Due to a manufacturing fault, there is a low risk of the batteries exploding during use or if depleted. 

    This is a precautionary measure as no adverse incidents that resulted in an injury have been reported to MHRA through its safety monitoring system, the Yellow Card Scheme.

    The affected batteries have best before dates of 08.2018 and 09.2018. All other batches ZeniPower mercury-free hearing aid batteries are not affected. If in doubt, do not use the batteries.

  • Easter Church Services

    Our Lady of Lourdes, Normandy Barracks – Holy Thursday, March 24, 7pm; Good Friday, March 25, 3pm; Holy Saturday, March 26, 7pm; Easter Sunday, March 27, 11am

    St Peter’s Church, Barker Barracks – Good Friday, March 25, 11am; Easter Sunday, March 27, 11am

    St Christopher’s Church, Dempsey Barracks – Holy Thursday, March 24, 7pm; Easter Sunday, March 27, 9am

    St Barbara’s Church RC, Mansergh Barracks – Holy Thursday, March 24, 7pm Mass; Good Friday, March 25, 3pm Reading of the Passion; Easter Sunday, March 27, 9am Easter Sunday Mass

    St Barbara’s Church, Mansergh Barracks – Easter Sunday, March 27, 11am Easter Sunday Celebration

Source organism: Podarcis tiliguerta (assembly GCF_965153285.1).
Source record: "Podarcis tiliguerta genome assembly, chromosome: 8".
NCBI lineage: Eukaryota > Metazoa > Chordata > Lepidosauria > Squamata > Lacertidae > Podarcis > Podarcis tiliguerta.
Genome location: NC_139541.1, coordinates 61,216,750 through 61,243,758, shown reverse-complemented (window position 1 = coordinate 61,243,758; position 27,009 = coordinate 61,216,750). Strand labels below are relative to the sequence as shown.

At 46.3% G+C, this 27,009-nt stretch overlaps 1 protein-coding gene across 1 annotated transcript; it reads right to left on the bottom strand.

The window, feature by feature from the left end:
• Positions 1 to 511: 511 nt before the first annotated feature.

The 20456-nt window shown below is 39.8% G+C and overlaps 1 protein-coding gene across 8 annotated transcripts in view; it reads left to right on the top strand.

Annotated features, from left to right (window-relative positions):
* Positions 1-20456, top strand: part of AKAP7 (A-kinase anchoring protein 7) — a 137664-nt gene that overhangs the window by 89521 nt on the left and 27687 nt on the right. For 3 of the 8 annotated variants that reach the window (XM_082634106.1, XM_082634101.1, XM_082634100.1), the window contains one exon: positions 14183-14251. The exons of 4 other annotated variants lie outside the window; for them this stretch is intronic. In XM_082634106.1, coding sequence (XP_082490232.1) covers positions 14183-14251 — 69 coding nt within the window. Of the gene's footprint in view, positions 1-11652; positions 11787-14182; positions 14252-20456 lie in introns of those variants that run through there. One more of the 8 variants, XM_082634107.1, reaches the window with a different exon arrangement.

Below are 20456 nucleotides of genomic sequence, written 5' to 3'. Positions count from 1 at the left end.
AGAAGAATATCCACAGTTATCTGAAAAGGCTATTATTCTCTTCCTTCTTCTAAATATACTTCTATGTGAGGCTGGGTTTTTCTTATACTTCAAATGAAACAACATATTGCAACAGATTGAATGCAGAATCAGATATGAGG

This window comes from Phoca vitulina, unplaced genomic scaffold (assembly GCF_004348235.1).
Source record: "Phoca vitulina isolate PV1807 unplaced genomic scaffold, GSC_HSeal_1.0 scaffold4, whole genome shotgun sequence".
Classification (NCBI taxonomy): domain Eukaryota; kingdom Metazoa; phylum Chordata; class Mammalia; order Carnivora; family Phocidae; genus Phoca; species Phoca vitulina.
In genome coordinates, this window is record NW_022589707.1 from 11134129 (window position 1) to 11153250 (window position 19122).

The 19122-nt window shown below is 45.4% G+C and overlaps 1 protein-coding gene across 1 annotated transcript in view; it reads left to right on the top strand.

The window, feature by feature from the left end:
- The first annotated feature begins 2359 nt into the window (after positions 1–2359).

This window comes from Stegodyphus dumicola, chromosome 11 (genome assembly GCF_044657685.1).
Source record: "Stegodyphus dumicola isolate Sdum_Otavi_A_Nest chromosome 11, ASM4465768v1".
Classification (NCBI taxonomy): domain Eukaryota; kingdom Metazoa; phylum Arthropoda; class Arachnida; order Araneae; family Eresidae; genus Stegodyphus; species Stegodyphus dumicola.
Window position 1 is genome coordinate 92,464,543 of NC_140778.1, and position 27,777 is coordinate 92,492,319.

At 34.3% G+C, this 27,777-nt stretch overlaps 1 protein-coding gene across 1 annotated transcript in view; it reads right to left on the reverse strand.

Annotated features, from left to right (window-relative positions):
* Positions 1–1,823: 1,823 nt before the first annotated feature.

St Maximillian Kolbe Church RC, Catterick Barracks – Holy Thursday, March 24, 5pm; Good Friday, March 25, 5pm Joint Service; Holy Saturday, 5pm; Easter Sunday, March 27, Nil

    St Maximillian Kolbe Church, Catterick Barracks – Holy Thursday, March 24, 7pm Eucharist; Good Friday, March 25, 5pm Joint Service; Easter Sunday, March 27, 9am (Easter Egg Hunt after service)

  • Public sector workers pay rise

    The Government has set out the pay awards for over a million public sector workers in line with the policy of an average one per cent pay rise in 2016-17.

    In reaching their recommendations the Armed Forces Pay Review Body (AFPRB), in line with their terms of reference, has taken into account the Government’s economic evidence, including its public sector pay policy and MoD affordability constraints, while also considering recruitment and retention, motivation and pay comparability.

    Recruitment and Retention Payment (RRP) rate changes will take effect from  April 1, 2016 and be included with April’s pay.

    All categories of RRP will increase by one per cent except where detailed below:

    – RRP (Mountain Leaders) rates will be held at current 2015/16 levels.